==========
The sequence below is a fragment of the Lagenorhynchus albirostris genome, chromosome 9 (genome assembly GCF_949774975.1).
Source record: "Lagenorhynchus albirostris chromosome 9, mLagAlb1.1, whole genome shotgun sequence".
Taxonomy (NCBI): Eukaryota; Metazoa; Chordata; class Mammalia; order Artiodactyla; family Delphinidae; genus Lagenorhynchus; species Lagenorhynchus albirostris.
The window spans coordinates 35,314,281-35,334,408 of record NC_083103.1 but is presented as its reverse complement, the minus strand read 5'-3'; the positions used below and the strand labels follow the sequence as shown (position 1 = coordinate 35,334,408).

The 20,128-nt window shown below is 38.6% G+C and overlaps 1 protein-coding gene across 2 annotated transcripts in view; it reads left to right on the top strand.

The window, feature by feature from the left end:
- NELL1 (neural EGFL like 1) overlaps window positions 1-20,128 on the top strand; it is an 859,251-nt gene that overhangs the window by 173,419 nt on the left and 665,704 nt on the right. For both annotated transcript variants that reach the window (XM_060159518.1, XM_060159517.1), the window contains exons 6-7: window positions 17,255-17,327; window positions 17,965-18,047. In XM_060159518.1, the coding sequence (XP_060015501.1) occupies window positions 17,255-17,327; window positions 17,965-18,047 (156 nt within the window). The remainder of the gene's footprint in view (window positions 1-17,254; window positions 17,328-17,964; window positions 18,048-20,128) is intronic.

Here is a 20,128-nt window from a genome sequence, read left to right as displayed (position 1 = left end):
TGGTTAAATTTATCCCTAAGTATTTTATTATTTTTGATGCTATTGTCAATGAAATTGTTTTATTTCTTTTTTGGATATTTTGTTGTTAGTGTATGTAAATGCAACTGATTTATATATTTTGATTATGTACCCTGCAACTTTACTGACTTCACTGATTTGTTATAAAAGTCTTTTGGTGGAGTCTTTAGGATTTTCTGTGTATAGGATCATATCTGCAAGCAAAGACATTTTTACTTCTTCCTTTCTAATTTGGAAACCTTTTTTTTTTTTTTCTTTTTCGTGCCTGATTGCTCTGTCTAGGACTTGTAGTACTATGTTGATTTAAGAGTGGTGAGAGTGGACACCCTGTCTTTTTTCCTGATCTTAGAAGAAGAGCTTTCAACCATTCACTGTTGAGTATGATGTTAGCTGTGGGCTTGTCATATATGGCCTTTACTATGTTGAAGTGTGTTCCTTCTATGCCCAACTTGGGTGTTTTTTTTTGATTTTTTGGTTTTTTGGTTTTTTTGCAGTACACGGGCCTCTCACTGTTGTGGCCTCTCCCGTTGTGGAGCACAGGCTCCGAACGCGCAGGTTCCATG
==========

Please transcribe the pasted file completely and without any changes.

The sequence below is a fragment of the Lagenorhynchus albirostris genome, chromosome 9 (genome assembly GCF_949774975.1).
Source record: "Lagenorhynchus albirostris chromosome 9, mLagAlb1.1, whole genome shotgun sequence".
Taxonomy (NCBI): Eukaryota; Metazoa; Chordata; class Mammalia; order Artiodactyla; family Delphinidae; genus Lagenorhynchus; species Lagenorhynchus albirostris.
The window spans coordinates 35,314,281-35,334,408 of record NC_083103.1 but is presented as its reverse complement, the minus strand read 5'-3'; the positions used below and the strand labels follow the sequence as shown (position 1 = coordinate 35,334,408).

The 20,128-nt window shown below is 38.6% G+C and overlaps 1 protein-coding gene across 2 annotated transcripts in view; it reads left to right on the top strand.

The window, feature by feature from the left end:
- NELL1 (neural EGFL like 1) overlaps window positions 1-20,128 on the top strand; it is an 859,251-nt gene that overhangs the window by 173,419 nt on the left and 665,704 nt on the right. For both annotated transcript variants that reach the window (XM_060159518.1, XM_060159517.1), the window contains exons 6-7: window positions 17,255-17,327; window positions 17,965-18,047. In XM_060159518.1, the coding sequence (XP_060015501.1) occupies window positions 17,255-17,327; window positions 17,965-18,047 (156 nt within the window). The remainder of the gene's footprint in view (window positions 1-17,254; window positions 17,328-17,964; window positions 18,048-20,128) is intronic.

Here is a 20,128-nt window from a genome sequence, read left to right as displayed (position 1 = left end):
TGGTTAAATTTATCCCTAAGTATTTTATTATTTTTGATGCTATTGTCAATGAAATTGTTTTATTTCTTTTTTGGATATTTTGTTGTTAGTGTATGTAAATGCAACTGATTTATATATTTTGATTATGTACCCTGCAACTTTACTGACTTCACTGATTTGTTATAAAAGTCTTTTGGTGGAGTCTTTAGGATTTTCTGTGTATAGGATCATATCTGCAAGCAAAGACATTTTTACTTCTTCCTTTCTAATTTGGAAACCTTTTTTTTTTTTTTCTTTTTCGTGCCTGATTGCTCTGTCTAGGACTTGTAGTACTATGTTGATTTAAGAGTGGTGAGAGTGGACACCCTGTCTTTTTTCCTGATCTTAGAAGAAGAGCTTTCAACCATTCACTGTTGAGTATGATGTTAGCTGTGGGCTTGTCATATATGGCCTTTACTATGTTGAAGTGTGTTCCTTCTATGCCCAACTTGGGTGTTTTTTTTTGATTTTTTGGTTTTTTGGTTTTTTTGCAGTACACGGGCCTCTCACTGTTGTGGCCTCTCCCGTTGTGGAGCACAGGCTCCGAACGCGCAGGTTCCATG